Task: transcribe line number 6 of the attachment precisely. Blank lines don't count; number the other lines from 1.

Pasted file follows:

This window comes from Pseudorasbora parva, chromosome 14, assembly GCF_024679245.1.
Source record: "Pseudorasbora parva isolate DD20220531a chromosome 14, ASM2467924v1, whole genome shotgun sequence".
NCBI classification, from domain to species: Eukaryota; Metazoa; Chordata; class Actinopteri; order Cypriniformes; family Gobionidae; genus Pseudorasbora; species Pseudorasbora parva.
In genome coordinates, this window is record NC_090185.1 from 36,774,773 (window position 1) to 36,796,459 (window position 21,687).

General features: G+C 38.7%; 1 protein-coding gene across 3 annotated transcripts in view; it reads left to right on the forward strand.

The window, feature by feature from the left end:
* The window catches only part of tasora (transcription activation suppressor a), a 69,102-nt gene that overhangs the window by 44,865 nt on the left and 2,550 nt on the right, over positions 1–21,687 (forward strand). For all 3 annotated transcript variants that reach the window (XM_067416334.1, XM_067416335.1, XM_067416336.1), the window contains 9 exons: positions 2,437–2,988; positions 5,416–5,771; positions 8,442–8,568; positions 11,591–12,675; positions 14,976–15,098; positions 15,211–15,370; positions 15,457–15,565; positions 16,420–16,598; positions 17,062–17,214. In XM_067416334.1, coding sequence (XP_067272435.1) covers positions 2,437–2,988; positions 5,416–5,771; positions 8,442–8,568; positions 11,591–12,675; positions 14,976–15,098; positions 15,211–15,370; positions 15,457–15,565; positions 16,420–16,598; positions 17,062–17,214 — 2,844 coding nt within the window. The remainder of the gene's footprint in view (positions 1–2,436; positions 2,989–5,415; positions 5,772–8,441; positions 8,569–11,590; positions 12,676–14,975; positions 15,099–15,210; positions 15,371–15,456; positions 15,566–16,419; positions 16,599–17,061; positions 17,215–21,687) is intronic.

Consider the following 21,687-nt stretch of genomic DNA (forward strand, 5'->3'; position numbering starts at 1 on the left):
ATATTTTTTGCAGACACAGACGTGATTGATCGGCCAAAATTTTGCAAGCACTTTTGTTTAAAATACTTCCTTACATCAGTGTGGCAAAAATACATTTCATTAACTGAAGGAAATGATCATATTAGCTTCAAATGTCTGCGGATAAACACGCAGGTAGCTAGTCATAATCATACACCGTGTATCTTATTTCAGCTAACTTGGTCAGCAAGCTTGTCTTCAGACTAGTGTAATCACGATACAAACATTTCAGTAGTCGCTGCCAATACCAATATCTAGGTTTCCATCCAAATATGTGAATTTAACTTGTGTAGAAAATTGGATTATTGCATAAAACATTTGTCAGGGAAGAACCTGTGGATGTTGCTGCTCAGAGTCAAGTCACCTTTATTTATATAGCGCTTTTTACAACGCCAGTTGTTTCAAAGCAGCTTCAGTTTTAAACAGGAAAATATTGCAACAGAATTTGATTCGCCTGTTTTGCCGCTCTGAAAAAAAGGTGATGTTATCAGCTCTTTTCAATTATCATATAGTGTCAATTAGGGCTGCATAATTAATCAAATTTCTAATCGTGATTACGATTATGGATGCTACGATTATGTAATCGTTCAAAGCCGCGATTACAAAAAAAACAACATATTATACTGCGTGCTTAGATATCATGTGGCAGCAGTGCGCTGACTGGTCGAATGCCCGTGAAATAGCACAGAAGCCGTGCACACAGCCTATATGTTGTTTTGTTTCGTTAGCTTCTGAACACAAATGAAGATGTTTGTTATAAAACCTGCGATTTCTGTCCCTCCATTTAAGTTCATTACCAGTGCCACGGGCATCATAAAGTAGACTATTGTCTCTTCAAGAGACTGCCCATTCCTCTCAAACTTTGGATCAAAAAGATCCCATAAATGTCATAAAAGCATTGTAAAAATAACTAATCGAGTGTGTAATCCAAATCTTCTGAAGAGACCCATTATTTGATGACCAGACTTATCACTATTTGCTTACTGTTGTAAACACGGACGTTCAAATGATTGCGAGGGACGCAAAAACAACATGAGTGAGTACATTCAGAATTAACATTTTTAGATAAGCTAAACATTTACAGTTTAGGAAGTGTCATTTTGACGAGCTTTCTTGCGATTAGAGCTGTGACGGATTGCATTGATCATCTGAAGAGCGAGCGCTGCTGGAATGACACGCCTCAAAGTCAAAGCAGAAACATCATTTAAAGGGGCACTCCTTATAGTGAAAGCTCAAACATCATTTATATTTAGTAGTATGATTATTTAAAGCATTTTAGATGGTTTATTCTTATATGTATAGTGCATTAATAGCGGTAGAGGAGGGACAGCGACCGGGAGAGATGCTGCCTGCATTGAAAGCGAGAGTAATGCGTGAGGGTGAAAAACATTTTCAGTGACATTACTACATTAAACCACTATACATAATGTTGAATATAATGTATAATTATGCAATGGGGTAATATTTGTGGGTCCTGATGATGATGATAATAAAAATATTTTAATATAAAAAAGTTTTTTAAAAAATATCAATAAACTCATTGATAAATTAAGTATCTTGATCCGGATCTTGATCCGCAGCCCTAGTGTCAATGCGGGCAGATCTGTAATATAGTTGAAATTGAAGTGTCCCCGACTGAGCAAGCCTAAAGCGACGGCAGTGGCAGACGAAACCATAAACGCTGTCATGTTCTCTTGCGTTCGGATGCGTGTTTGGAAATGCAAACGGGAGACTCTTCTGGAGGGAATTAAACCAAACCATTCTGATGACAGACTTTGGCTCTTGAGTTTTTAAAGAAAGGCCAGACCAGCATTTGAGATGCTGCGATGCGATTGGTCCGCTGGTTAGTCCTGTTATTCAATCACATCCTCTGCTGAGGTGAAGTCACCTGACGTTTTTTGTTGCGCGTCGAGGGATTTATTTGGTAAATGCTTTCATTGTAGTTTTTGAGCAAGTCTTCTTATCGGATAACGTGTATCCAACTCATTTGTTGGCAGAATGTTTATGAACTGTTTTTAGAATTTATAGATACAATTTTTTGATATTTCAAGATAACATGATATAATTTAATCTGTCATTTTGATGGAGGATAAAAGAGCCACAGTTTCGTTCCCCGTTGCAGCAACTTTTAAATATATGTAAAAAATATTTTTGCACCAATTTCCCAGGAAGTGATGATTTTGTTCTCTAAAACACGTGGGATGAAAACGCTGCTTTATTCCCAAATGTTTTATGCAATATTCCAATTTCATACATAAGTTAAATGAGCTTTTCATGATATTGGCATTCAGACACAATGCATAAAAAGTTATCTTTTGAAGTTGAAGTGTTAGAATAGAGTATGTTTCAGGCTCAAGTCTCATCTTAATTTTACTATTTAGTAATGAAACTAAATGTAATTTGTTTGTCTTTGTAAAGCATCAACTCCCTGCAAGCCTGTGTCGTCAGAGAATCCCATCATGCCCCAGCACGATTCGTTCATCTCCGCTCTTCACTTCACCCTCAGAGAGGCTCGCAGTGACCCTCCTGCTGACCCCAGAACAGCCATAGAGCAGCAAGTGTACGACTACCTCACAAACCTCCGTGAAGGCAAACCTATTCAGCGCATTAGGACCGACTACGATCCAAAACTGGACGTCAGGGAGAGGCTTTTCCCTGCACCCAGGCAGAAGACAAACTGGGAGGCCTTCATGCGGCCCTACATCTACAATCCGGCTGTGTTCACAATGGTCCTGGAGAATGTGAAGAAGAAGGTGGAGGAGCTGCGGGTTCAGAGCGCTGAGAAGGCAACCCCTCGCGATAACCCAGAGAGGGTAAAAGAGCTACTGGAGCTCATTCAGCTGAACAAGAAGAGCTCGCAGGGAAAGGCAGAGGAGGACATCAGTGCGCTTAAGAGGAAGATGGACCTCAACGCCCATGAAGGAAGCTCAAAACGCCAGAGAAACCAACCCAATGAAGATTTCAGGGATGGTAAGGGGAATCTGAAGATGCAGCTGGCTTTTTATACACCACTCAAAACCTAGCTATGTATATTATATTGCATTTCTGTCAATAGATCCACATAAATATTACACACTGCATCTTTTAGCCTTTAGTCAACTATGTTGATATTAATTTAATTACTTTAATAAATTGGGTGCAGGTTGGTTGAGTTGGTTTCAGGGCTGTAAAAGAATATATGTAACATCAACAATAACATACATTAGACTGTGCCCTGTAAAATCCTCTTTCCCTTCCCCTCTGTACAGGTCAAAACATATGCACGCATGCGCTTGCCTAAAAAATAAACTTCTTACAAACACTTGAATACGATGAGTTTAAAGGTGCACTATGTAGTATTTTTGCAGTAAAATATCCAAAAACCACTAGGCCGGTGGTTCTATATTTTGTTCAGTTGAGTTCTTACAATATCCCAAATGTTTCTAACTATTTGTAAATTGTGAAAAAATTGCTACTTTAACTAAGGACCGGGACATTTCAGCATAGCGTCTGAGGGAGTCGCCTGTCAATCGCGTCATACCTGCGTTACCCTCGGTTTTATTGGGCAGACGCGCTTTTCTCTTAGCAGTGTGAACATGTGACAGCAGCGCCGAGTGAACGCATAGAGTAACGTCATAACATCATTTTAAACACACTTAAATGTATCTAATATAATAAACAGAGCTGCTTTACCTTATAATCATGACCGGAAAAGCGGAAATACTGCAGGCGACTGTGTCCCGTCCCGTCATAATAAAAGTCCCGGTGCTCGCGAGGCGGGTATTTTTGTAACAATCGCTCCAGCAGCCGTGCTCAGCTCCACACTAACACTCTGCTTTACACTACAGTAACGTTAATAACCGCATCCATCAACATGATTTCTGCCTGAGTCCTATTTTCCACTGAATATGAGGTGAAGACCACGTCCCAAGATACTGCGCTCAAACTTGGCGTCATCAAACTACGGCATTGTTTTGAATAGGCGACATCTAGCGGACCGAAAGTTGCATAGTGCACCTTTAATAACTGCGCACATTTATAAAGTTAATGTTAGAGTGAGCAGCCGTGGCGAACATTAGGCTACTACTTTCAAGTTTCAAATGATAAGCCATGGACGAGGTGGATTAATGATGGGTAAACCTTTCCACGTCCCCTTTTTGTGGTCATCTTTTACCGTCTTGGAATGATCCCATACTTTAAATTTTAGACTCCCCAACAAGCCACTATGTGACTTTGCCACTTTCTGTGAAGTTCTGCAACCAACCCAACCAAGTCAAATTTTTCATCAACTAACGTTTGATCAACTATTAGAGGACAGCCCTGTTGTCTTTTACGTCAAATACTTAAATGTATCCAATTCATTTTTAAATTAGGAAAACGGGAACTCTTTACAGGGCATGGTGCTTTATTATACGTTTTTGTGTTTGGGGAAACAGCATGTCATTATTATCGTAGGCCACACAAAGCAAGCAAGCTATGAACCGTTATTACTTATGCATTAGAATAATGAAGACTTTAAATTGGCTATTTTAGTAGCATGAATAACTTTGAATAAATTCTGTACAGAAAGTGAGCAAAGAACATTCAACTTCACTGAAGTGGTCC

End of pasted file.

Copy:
The window, feature by feature from the left end: